Trade in stolen art and antiquities is said to be $5-6 billion a year, with Istanbul, Munich, Zurich and London, being the hubs, and artefacts flowing along routes used by drugs and arms smugglers who often buy looted art to launder their profits from their other enterprises. As well, terrorist groups in Iraq are selling antiquities to finance their operations.

The climate of opinion is changing, however, since the late eighties, around the time the Indianapolis court decided to send the Kanakaria mosaics home to Cyprus when the presiding judge took the view that the dealer had no right to stolen property even though he claimed the buyer had bought them mosaics in “good faith.”

While individual Turkish Cypriots have long been aware that the heritage of the island belongs to them as well as to Greek Cypriots and are trying to rescue it, the Turkish Cypriot and mainland Turkish authorities have done little to preserve Christian and archaeological sites, said Mrs. Jansen. “A belated effort has been made to repair and maintain major archaeological sites in order to attract tourism.” She also noted that some Turkish Cypriot and Turkish journalists did their best to halt the looting by publicizing it. “Turkish Cypriot poet Mehmet Yasin and mainland Turkish journalist Ozgen Acar of Cumhurriet, in particular, campaigned against pillaging.”

Cyprus is not the only victim of pillage. Cambodia, India, the Balkans, Lebanon, Turkey, Egypt, and the countries of Africa, Eastern Europe and Latin America have been subjected to looting, and purchasers of artifacts cannot continue to abide by the maxim, “Don’t ask too many questions,” said Mrs. Jansen. Leading museums and collectors in the US are facing serious moral pressure and prosecution over “hot artefacts” in their collections.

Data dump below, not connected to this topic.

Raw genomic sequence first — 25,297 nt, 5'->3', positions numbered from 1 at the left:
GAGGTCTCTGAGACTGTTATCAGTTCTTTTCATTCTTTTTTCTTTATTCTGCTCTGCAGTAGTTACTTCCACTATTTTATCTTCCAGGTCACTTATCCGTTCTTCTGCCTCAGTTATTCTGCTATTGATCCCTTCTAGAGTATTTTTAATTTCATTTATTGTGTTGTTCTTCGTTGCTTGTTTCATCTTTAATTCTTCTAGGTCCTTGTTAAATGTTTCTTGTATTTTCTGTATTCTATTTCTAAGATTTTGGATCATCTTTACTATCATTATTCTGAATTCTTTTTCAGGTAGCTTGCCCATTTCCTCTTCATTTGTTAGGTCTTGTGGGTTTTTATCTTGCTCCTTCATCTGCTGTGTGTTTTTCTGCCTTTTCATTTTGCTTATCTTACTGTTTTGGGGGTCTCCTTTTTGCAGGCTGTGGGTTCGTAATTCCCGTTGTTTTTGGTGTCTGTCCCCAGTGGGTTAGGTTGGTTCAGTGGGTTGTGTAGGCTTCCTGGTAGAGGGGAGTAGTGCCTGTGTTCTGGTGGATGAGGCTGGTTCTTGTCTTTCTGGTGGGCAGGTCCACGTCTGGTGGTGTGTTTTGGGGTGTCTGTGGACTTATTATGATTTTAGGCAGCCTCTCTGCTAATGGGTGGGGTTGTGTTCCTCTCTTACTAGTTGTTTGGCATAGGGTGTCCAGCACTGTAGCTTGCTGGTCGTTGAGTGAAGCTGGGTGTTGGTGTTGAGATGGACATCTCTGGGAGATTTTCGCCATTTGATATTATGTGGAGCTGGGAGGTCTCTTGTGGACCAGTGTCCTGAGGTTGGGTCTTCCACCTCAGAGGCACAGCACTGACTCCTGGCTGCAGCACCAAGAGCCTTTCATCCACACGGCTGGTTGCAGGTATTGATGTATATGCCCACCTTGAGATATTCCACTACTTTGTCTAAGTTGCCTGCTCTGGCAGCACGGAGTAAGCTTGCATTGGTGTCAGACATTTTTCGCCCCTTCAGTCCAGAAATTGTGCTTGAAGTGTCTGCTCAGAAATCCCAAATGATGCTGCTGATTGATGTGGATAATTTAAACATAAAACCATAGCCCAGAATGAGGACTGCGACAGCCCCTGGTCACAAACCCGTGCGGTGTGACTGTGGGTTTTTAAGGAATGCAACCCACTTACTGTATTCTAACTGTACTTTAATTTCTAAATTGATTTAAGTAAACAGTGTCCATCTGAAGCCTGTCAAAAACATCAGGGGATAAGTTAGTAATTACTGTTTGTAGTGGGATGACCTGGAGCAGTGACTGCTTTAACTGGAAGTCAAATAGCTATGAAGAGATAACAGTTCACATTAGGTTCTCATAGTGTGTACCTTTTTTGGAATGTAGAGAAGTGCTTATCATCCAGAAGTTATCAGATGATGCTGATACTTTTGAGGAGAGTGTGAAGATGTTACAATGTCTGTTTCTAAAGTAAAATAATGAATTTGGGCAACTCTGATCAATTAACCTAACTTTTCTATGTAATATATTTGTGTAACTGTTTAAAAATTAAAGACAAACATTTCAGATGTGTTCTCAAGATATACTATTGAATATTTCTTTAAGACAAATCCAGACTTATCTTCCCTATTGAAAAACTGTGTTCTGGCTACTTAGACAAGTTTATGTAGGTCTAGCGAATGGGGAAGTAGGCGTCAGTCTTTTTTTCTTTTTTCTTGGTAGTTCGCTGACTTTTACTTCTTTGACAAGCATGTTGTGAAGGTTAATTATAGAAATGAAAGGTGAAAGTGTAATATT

Among the distinguished guests who attended were: Susan Adams – Director of Foreign Press Association, Alan Capper -President of Foreign Press Association, Ambassador Andreas Mavroyiannis -Cyprus Mission to the UN, The Honorable Martha Mavromati- Counsul General of Cyprus, Andreas Hadjichrysanthou- Deputy Permanent Representative of Cyprus to the UN, Eleni Avgousti-Cyprus Mission to the UN, George Alexopoulos- Consul of Greece, Demetrios Boutris- Former Trade Commissioner of California, Peter Papanicolaou- philanthropist, other members of the Foreign Press and numerous scholars.

A documentation of 505 Christian and 115 Muslim sites with photographs and descriptions can be found on the website: www.cyprustemples.com.

The Naughty Grandchild > most expensively sold Greek artwork May 24, 2006

Posted by grhomeboy in Arts Auctions.
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Lytras painting breaks record for Greek work

The 19th century painting “The Naughty Grandchild” by Nikiforos Lytras yesterday became the most expensively sold piece of artwork by a Greek painter, going for 1.08 million euros at an auction in London.